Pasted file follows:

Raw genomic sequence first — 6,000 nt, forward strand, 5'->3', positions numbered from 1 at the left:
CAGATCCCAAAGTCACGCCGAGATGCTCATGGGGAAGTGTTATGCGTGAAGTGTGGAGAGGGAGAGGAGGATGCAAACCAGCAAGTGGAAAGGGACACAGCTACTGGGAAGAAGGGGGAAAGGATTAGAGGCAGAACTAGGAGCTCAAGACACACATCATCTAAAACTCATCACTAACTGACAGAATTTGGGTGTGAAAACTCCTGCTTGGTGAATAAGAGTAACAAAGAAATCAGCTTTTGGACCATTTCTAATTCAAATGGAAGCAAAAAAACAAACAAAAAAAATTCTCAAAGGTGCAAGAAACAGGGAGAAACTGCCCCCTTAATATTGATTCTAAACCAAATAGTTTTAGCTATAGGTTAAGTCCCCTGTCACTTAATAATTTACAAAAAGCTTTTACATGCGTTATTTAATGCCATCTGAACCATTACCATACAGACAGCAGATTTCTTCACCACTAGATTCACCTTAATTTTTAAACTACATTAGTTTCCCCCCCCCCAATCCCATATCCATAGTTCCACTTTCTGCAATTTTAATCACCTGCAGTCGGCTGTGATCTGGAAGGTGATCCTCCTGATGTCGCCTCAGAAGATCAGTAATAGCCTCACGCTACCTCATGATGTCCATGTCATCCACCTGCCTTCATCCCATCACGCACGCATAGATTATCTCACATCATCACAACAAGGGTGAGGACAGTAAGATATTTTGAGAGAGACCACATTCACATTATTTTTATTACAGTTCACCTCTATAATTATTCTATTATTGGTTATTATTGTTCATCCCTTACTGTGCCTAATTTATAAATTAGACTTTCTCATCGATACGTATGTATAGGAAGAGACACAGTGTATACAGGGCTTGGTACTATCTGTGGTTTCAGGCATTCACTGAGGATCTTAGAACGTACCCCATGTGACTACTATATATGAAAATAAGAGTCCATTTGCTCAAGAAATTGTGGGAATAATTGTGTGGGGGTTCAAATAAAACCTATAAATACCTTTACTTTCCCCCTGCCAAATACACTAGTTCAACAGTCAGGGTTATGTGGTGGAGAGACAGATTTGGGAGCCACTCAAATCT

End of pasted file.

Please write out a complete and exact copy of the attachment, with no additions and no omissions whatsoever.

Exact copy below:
Raw genomic sequence first — 6,000 nt, forward strand, 5'->3', positions numbered from 1 at the left:
CAGATCCCAAAGTCACGCCGAGATGCTCATGGGGAAGTGTTATGCGTGAAGTGTGGAGAGGGAGAGGAGGATGCAAACCAGCAAGTGGAAAGGGACACAGCTACTGGGAAGAAGGGGGAAAGGATTAGAGGCAGAACTAGGAGCTCAAGACACACATCATCTAAAACTCATCACTAACTGACAGAATTTGGGTGTGAAAACTCCTGCTTGGTGAATAAGAGTAACAAAGAAATCAGCTTTTGGACCATTTCTAATTCAAATGGAAGCAAAAAAACAAACAAAAAAAATTCTCAAAGGTGCAAGAAACAGGGAGAAACTGCCCCCTTAATATTGATTCTAAACCAAATAGTTTTAGCTATAGGTTAAGTCCCCTGTCACTTAATAATTTACAAAAAGCTTTTACATGCGTTATTTAATGCCATCTGAACCATTACCATACAGACAGCAGATTTCTTCACCACTAGATTCACCTTAATTTTTAAACTACATTAGTTTCCCCCCCCCCAATCCCATATCCATAGTTCCACTTTCTGCAATTTTAATCACCTGCAGTCGGCTGTGATCTGGAAGGTGATCCTCCTGATGTCGCCTCAGAAGATCAGTAATAGCCTCACGCTACCTCATGATGTCCATGTCATCCACCTGCCTTCATCCCATCACGCACGCATAGATTATCTCACATCATCACAACAAGGGTGAGGACAGTAAGATATTTTGAGAGAGACCACATTCACATTATTTTTATTACAGTTCACCTCTATAATTATTCTATTATTGGTTATTATTGTTCATCCCTTACTGTGCCTAATTTATAAATTAGACTTTCTCATCGATACGTATGTATAGGAAGAGACACAGTGTATACAGGGCTTGGTACTATCTGTGGTTTCAGGCATTCACTGAGGATCTTAGAACGTACCCCATGTGACTACTATATATGAAAATAAGAGTCCATTTGCTCAAGAAATTGTGGGAATAATTGTGTGGGGGTTCAAATAAAACCTATAAATACCTTTACTTTCCCCCTGCCAAATACACTAGTTCAACAGTCAGGGTTATGTGGTGGAGAGACAGATTTGGGAGCCACTCAAATCT